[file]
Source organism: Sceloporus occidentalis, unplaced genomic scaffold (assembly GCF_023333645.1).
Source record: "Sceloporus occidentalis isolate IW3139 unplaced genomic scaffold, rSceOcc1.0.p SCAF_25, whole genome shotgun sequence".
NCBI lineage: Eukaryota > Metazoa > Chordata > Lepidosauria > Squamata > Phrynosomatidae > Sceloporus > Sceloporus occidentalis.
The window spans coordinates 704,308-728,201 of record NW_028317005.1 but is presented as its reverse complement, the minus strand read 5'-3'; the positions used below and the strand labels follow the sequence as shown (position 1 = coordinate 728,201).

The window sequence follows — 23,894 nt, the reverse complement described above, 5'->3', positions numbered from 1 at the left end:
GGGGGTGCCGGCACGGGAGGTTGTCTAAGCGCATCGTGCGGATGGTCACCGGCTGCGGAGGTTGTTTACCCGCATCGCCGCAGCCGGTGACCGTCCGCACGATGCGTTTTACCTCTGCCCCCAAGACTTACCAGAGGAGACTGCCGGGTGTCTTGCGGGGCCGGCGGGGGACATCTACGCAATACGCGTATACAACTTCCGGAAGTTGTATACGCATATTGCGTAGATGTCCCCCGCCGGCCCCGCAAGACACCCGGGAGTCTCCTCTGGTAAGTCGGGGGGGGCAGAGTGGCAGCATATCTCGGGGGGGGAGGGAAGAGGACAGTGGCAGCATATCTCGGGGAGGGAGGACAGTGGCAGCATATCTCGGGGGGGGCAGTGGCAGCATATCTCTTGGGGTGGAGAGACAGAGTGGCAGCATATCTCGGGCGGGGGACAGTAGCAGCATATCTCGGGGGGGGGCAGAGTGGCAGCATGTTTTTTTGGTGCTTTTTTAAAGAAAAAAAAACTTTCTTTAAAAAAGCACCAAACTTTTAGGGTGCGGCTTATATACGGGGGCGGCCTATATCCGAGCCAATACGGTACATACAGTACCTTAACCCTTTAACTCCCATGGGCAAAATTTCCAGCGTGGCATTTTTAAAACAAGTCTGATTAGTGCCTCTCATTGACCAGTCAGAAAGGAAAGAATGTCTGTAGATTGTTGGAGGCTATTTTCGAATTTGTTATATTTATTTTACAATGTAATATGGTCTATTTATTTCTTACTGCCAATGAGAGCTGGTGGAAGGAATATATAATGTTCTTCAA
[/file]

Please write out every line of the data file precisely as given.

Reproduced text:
Source organism: Sceloporus occidentalis, unplaced genomic scaffold (assembly GCF_023333645.1).
Source record: "Sceloporus occidentalis isolate IW3139 unplaced genomic scaffold, rSceOcc1.0.p SCAF_25, whole genome shotgun sequence".
NCBI lineage: Eukaryota > Metazoa > Chordata > Lepidosauria > Squamata > Phrynosomatidae > Sceloporus > Sceloporus occidentalis.
The window spans coordinates 704,308-728,201 of record NW_028317005.1 but is presented as its reverse complement, the minus strand read 5'-3'; the positions used below and the strand labels follow the sequence as shown (position 1 = coordinate 728,201).

The window sequence follows — 23,894 nt, the reverse complement described above, 5'->3', positions numbered from 1 at the left end:
GGGGGTGCCGGCACGGGAGGTTGTCTAAGCGCATCGTGCGGATGGTCACCGGCTGCGGAGGTTGTTTACCCGCATCGCCGCAGCCGGTGACCGTCCGCACGATGCGTTTTACCTCTGCCCCCAAGACTTACCAGAGGAGACTGCCGGGTGTCTTGCGGGGCCGGCGGGGGACATCTACGCAATACGCGTATACAACTTCCGGAAGTTGTATACGCATATTGCGTAGATGTCCCCCGCCGGCCCCGCAAGACACCCGGGAGTCTCCTCTGGTAAGTCGGGGGGGGCAGAGTGGCAGCATATCTCGGGGGGGGAGGGAAGAGGACAGTGGCAGCATATCTCGGGGAGGGAGGACAGTGGCAGCATATCTCGGGGGGGGCAGTGGCAGCATATCTCTTGGGGTGGAGAGACAGAGTGGCAGCATATCTCGGGCGGGGGACAGTAGCAGCATATCTCGGGGGGGGGCAGAGTGGCAGCATGTTTTTTTGGTGCTTTTTTAAAGAAAAAAAAACTTTCTTTAAAAAAGCACCAAACTTTTAGGGTGCGGCTTATATACGGGGGCGGCCTATATCCGAGCCAATACGGTACATACAGTACCTTAACCCTTTAACTCCCATGGGCAAAATTTCCAGCGTGGCATTTTTAAAACAAGTCTGATTAGTGCCTCTCATTGACCAGTCAGAAAGGAAAGAATGTCTGTAGATTGTTGGAGGCTATTTTCGAATTTGTTATATTTATTTTACAATGTAATATGGTCTATTTATTTCTTACTGCCAATGAGAGCTGGTGGAAGGAATATATAATGTTCTTCAA